On Christmas Eve 2004 my wife, Bette, and I were in a hotel bar in San Francisco dreaming up plot points for a film we’d like to shoot some day when a woman arrived from the airport with breathless news. The bartender clicked his remote and It’s a Wonderful Life vanished, Jimmy Stewart’s smiling face wiped off the screen by a mountain of angry seawater. I can still see those endlessly repeated loops of amateur video shot from the balconies of beachfront resorts in Sumatra and Thailand, relayed by satellite to every TV receiver on the planet.
The first horrifying, mesmerizing wave crashed against a seawall, jetting skyward in salty white torrents, tearing through a fringe of palm trees like a monsoon river, across a hotel pool deck and a manicured square of green lawn. The darkening surge roared uphill through narrow, cluttered streets choked with tourist luggage, broken timbers, small motorcycles with their riders struggling to stay vertical, cargo vans overturned and bulldozed by white froth into market stalls. A transit bus floating on its side began to sink as desperate passengers jumped from the slippery roof.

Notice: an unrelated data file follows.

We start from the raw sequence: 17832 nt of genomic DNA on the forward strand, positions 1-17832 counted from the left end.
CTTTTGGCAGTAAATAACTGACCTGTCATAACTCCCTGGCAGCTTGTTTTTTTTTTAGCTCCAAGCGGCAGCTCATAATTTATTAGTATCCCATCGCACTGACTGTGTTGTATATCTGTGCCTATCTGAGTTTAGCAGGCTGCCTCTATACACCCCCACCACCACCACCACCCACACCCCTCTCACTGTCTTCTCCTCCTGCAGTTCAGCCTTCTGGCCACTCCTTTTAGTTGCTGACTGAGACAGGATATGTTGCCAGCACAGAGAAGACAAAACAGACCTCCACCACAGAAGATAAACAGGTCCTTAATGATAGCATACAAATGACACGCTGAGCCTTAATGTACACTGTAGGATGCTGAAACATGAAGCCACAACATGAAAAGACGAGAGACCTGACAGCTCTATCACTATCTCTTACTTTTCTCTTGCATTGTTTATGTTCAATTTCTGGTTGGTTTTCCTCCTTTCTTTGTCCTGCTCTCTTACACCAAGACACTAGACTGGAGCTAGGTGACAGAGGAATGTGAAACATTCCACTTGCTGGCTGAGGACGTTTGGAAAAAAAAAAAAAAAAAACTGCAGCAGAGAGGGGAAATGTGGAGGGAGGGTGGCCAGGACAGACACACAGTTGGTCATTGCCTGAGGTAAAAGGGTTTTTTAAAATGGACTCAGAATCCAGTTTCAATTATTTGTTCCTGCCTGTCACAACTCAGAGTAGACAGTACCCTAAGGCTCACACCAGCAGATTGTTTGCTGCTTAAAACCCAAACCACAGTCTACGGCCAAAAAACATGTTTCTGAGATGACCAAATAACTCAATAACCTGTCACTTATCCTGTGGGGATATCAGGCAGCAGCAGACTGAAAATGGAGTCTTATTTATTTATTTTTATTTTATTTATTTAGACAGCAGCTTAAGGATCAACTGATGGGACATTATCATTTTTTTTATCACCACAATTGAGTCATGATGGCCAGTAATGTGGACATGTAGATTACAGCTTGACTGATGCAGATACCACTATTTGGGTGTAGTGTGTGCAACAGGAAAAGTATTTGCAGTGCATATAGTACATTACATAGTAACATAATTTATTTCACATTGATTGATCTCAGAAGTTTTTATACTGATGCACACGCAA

It’s impossible to forget the images, those flailing human bodies—especially one unfortunate older man clinging to the outside railing of a rapidly filling parkade. Exhausted and in shock, he finally let go. We watched as he sank into the muddy torrent and was swept away.
More than 230,000 people in fourteen countries around the Indian Ocean died or disappeared, many of them before our eyes, and there was nothing any of us could do. Everything not nailed to the ground was torn loose and carried off by the roaring water. And there was more to come. Even after the first water had cut a swath nearly a mile inland and then sucked itself halfway out to sea again, full of death and floating debris, people standing among the palms were so stunned by the spectacle they waited too long to outrun the next wave.
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